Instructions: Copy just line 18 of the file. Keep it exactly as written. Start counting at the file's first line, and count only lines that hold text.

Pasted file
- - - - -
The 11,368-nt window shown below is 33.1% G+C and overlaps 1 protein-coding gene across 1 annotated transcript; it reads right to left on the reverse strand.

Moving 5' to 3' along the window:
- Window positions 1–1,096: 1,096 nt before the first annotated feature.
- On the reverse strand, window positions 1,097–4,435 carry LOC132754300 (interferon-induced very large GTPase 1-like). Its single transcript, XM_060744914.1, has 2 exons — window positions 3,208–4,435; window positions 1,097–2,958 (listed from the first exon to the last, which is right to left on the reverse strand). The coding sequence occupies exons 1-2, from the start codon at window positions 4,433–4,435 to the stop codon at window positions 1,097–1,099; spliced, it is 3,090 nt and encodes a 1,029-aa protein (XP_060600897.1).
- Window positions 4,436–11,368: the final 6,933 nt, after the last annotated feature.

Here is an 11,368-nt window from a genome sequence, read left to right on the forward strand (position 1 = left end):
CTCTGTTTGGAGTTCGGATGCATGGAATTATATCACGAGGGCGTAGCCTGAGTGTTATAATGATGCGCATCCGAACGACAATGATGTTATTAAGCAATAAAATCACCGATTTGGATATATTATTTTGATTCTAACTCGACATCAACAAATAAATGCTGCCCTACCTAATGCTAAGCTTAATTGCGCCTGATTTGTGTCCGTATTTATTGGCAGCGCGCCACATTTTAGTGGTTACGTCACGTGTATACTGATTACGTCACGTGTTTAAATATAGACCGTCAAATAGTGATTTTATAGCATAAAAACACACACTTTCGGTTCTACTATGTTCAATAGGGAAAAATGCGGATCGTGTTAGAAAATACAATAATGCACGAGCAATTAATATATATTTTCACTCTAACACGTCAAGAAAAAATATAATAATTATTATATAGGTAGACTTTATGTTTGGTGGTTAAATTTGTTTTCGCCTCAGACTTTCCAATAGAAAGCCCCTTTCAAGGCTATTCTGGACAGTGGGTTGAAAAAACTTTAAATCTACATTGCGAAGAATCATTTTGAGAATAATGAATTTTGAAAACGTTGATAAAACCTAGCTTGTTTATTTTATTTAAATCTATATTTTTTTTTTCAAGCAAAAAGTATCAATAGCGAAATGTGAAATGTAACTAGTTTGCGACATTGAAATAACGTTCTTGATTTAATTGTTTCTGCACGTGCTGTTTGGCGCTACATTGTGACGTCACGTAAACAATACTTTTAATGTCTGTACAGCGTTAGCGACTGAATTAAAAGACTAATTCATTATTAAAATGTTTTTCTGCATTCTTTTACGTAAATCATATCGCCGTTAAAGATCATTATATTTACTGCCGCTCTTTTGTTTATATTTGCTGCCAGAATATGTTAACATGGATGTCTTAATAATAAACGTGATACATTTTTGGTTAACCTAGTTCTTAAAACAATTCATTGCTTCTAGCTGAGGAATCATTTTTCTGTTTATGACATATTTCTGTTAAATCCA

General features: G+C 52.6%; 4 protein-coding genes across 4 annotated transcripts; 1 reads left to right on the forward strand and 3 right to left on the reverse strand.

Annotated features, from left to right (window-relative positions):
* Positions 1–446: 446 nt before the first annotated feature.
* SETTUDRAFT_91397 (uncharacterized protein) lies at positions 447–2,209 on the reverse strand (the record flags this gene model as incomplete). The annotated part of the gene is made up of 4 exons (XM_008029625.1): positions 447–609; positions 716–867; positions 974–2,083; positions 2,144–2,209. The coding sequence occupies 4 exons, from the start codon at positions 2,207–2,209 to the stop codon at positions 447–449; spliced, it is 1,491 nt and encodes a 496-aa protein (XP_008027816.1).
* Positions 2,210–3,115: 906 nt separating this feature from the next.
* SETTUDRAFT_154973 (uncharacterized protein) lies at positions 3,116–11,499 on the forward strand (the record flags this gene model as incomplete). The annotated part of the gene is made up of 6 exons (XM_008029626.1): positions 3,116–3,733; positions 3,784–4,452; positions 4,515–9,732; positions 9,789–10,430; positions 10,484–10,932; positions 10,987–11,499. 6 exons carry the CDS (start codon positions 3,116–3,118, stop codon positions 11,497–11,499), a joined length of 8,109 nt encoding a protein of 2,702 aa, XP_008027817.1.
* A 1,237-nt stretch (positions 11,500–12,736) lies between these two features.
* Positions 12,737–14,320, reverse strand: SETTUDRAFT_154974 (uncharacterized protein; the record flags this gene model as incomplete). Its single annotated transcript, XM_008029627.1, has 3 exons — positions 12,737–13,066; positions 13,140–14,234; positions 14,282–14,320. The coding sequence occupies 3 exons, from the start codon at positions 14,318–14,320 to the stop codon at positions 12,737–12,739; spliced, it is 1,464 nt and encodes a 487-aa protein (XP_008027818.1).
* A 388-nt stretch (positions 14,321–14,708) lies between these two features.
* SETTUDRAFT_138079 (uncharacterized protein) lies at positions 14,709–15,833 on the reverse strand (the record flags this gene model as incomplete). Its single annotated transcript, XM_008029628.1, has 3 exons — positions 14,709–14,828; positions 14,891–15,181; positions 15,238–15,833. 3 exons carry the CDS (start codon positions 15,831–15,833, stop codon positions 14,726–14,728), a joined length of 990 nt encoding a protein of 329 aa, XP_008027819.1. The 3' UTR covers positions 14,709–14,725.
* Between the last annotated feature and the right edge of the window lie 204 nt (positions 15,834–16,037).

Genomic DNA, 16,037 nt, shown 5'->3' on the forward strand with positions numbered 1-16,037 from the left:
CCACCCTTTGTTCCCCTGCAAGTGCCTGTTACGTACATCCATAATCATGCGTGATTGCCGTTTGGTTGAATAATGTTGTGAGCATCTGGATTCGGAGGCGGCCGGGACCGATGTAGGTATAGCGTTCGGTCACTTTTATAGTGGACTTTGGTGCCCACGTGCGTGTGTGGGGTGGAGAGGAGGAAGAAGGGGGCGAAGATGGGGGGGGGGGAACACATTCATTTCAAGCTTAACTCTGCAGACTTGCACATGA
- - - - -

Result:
* Between the last annotated feature and the right edge of the window lie 204 nt (positions 15,834–16,037).